fbpx Skip to content
<h1><noscript><img class=

Member Spotlight: Rochelle Porto

As a veteran teacher, with 21 years of experience, Rochelle Porto’s story is full of ups and downs due to unions’ heavy-handed interference in public education. After teaching students in regular education classes for 10 years, Rochelle Porto chose to transition to teach special education students after she saw first-hand the needs of special education students in her school. Rochelle enjoys teaching her students and loves her job, but over time, she became unhappy with her union’s politically-motivated actions.

First, her union, the Philadelphia Federation of Teachers (PFT), pushed ideologies that she did not agree with. Worse, they were using her membership dues to do so.

Rochelle discovered that PFT brought “divisive and political ideology into schools, which puts a lot of pressure on teachers and makes it harder for us to do our jobs.” She added, “I also believe the union does not stand up for kids, and I care about the children I teach and think we should do what’s best for them.”

When Rochelle worked in school administration, she discovered that not only was she not represented by a union, but she found out that she had all the same benefits as when she was in a collective bargaining unit. Upon returning to teaching, the district’s onboarding process mandated that she meet with the PFT union representative. During the meeting, the union representative told Rochelle that she would “lose everything” if she did not join PFT, and she saw the union lead other teachers to believe that, without union membership, they would lose out on liability insurance and benefits. Rochelle knew that wasn’t true.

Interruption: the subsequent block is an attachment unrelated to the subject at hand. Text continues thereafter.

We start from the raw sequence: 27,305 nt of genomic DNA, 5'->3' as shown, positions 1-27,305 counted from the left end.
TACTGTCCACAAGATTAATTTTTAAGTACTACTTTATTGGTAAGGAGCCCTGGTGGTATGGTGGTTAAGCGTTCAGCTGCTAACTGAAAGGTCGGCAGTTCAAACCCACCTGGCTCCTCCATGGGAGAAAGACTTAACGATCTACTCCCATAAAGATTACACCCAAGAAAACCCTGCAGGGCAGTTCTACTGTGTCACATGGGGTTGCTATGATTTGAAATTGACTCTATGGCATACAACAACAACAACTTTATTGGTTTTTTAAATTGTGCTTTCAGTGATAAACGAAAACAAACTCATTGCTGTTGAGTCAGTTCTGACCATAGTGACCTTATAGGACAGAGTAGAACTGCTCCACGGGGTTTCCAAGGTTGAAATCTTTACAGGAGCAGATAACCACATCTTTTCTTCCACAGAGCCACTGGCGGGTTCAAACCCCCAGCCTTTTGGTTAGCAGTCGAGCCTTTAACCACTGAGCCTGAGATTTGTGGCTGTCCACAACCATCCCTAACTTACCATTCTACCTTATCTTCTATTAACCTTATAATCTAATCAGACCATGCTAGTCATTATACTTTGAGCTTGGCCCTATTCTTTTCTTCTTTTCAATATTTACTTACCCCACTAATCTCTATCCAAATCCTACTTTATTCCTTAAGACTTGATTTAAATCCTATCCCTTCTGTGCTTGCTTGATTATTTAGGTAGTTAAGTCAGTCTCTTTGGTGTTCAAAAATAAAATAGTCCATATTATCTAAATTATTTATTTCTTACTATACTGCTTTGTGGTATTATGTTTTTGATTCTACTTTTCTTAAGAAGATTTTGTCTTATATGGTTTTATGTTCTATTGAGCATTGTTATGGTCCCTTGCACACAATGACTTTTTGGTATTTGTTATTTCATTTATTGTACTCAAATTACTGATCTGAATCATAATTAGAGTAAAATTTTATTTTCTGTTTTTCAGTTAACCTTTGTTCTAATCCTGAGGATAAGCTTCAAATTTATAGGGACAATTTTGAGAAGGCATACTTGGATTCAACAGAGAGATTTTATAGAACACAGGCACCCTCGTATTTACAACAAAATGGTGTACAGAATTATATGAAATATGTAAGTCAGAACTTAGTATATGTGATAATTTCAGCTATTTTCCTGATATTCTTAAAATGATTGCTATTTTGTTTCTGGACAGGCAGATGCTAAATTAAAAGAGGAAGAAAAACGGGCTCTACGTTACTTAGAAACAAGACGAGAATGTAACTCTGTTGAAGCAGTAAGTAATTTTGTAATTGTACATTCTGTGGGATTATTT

This was the second time that Rochelle chose not to join the union.

When Rochelle first resigned from the PFT in 2012, she was forced to pay agency fees. When Rochelle returned to teaching in 2018, this time, thanks to the Janus v AFSCME decision, Rochelle didn’t have to pay agency fees and is still free today. 

After leaving PFT, Rochelle noted that she reclaimed her voice as a teacher. “When I left the union,” Rochelle said, “I felt freer. I felt like I had my voice back, both as a teacher and as an individual.”

Rochelle said, “When people don’t know the facts, they are more easily manipulated into making choices they wouldn’t otherwise make. That’s true for people in any line of work, including teachers. Union officials know this.” She added, “I believe that for teachers to have a voice, they first need the truth.”

Even after Janus, Rochelle saw the negative impact PFT had on her school district. Specifically, the union did not advocate for the needs of the students in her school both disabled and non-disabled. During the pandemic, the PFT lobbied to keep schools closed even though Rochelle’s special education students could not receive the services they needed at home. Each time the school district said it would reopen schools for in-person learning, PFT negotiated changes at the last minute to keep the district closed to in-person learning. Students in her special education classes struggled with virtual learning and their parents clamored for a return to in-person teaching.

Knowing the needs of her students and having her voice freed from union control, Rochelle returned to school to teach her students in-person a month before PFT allowed union members to return to in-person teaching. As she noted, her special needs students and their parents were happy to return to the classroom and there was near-perfect attendance for two consecutive months.

Americans for Fair Treatment

Americans for Fair Treatment is a free, membership, non-profit organization designed to help public sector workers exercise their First Amendment rights without fear of coercion from unions.